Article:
22 October 2008

The Details

I have had several people ask me how my 'near death' experience started and it is a fair question so here are the details as best as I can remember them.

I had been feeling poorly for a long time. Most of it was what I thought came with being overweight, under-exercised and over fifty. The last couple of months I have been miserable with allergies. My allergy meds made me sleepy and I was already exhausted. I thought it was normal to be this tired because I had gone from not working to working full time and doing a lot of training. I thought my allergies had morphed into a sinus infection or something creepy and my throat was sore. I had lost my voice and couldn't work. Since I was still on probation at work, I needed to see a doctor and have a doctor's excuse for not being at work. So, on Thursday I went to the local walk-in clinic.

The clinic doctor came in and looked me over and said, "You look like you may have strep throat. You feeling miserable?" I confessed I was and she prescribed some antibiotics and warned me that they may upset my stomach. She also said I was sick enough that if I wanted an excuse for the next day off of work I should just call her and she would write one. She also said that my fever should be reduced in 24 hours. I went home, took the antibiotics and collapsed into bed.

The next morning I felt like I had been dragged through a knothole. My stomach was tender and I decided that work was a bad idea. I called, told them I had been tested for strep throat and wouldn't be coming in. I called the clinic to see what the results of my strep test had been. The doctor said it was negative but that I should continue with the antibiotics because something was clearly going on. I popped a pill, noted that my throat really wasn't too sore anymore and that my stomach was pretty tender. I decided to eat a little something to see if it would settle down. It was a bad idea, my guts hurt.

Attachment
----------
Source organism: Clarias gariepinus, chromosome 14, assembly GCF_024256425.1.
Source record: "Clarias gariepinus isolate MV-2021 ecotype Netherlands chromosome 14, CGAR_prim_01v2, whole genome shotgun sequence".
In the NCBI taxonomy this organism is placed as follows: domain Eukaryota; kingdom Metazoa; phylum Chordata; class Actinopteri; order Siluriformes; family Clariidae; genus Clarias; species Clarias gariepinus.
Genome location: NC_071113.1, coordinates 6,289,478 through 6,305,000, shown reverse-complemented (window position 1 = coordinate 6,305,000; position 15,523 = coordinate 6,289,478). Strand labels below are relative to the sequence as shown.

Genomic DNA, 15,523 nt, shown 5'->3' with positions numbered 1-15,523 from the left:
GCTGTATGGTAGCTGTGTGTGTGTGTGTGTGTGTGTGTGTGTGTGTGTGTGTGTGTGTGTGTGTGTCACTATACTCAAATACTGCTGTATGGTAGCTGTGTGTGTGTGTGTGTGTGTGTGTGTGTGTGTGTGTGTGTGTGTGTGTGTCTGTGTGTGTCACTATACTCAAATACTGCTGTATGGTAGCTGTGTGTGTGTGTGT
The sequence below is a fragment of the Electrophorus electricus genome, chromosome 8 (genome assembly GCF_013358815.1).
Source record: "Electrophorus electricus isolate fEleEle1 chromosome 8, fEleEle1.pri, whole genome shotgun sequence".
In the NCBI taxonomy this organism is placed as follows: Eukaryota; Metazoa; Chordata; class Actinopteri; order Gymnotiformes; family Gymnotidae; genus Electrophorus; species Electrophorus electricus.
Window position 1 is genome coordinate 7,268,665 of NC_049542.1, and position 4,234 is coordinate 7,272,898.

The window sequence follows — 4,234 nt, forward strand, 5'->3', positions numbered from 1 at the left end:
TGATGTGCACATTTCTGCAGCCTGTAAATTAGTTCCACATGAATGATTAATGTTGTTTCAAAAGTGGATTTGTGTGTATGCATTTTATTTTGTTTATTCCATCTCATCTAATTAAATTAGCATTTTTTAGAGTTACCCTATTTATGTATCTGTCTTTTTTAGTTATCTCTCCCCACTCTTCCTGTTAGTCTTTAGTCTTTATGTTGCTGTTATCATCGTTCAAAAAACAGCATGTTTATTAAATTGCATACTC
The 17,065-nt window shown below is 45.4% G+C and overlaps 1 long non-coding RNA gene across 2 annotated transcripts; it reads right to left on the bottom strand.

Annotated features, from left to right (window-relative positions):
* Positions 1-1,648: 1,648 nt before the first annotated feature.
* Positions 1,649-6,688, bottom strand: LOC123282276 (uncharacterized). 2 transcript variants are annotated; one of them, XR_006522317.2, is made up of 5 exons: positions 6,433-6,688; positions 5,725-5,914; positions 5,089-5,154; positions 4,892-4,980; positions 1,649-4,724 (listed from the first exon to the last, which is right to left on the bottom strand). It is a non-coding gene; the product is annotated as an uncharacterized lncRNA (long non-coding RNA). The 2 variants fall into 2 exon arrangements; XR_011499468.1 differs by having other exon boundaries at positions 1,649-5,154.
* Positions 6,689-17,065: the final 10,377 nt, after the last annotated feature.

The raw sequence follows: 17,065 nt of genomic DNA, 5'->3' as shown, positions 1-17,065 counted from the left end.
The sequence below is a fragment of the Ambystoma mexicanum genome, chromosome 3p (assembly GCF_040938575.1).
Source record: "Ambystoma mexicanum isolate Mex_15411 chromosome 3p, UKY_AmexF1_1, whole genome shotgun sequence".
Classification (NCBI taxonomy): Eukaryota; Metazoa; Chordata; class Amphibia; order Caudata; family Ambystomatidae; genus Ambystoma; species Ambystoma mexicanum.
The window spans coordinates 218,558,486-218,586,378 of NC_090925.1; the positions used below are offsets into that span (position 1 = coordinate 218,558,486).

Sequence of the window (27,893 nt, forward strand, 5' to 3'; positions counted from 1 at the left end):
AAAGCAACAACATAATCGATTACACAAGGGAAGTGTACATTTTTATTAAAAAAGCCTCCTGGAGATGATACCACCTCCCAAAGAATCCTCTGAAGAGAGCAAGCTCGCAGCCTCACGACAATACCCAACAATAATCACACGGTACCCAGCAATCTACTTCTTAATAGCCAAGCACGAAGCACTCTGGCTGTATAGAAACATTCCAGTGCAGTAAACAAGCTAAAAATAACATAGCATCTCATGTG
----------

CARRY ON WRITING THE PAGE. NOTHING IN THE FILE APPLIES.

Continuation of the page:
Saturday is a bit of a blur for me. I was in miserable pain, felt ghastly and couldn't seem to get between my couch and my bed without retching. I began to wonder if I had the flu. I tried drinking some water and had no luck what-so-ever. I went to bed and woke up doing the "technicolor yawn." In fact, I christened just about every room of my house and then began the dry heaves. I was diaphoretic, writhing in pain, retching and unable to think straight. The only thing that was clear was that I couldn't take any more of those antibiotics. I couldn't tolerate so much as a drop of water in my mouth without retching. By now it was Sunday and I kept thinking, "This is going to get better, you're not taking the drugs."

By Sunday evening I had writhed in pain so long and hard that I had managed to slide my mattress off the box springs and halfway onto the floor. My faithful companion of the last 11 years, Chet the Wonder Dog, never left my side. I credit him with saving my life. It is because I realized I had not let him or Thibodeaux out for almost 24 hours that I knew I was sick beyond the reactions of antibiotics or the flu. I knew I had to call for help but the phone wasn't in the cradle in my bedroom where it belonged. I had to let my doggies out. Poor things! The fabulous Ms. Thibodeaux was in her crate as quiet as a mouse. I put a robe over my nightgown and stumbled to the kitchen to get her out of her crate and let them both outside. I found my phone and my wallet and called for help.

My sister, Karen, was out of town. She has been caring for her ailing father 24/7 for the last 3 months. She was stressed and needed some time away. I was supposed to be her back-up in case her husband and son needed help. I had encouraged her to go away for the weekend and see her daughter in New York. Now I was calling her house hoping that her husband or son would be available to take me to the hospital. Her son, Andrew, answered the phone. Now, I have to tell you in all the years I have lived in Kentucky, I have talked to Andrew on the phone less than 5 times. I have never seen him answer a ringing phone, he has no use for them. If Andrew had not answered the phone my next option was 9-1-1. I am certain I would have tried to wait it out before trying the ultimate cultural experience- utilizing the public safety services in small town Kentucky. I don't mean that condescending as it might sound, please remember I worked in public safety for 17 years, several of those were as an EMT and I know what to expect in California. I don't know the rules in Kentucky. That's what I mean, not that I would have received poor quality services. I just don't know how the system works here.

Fortunately, Andrew, whom I also credit with saving me, answered the phone. He was home alone with his grandfather and needed to call his dad to come home from the golf course and either drive me or watch grandpa. I put the dogs back in the house , grabbed my cell phone and my wallet so I would have my insurance cards and I sat outside waiting for someone. Andrew arrived, took one look at me and asked, "Am I driving or flying you to the hospital?" I told him to drive safely and get me there.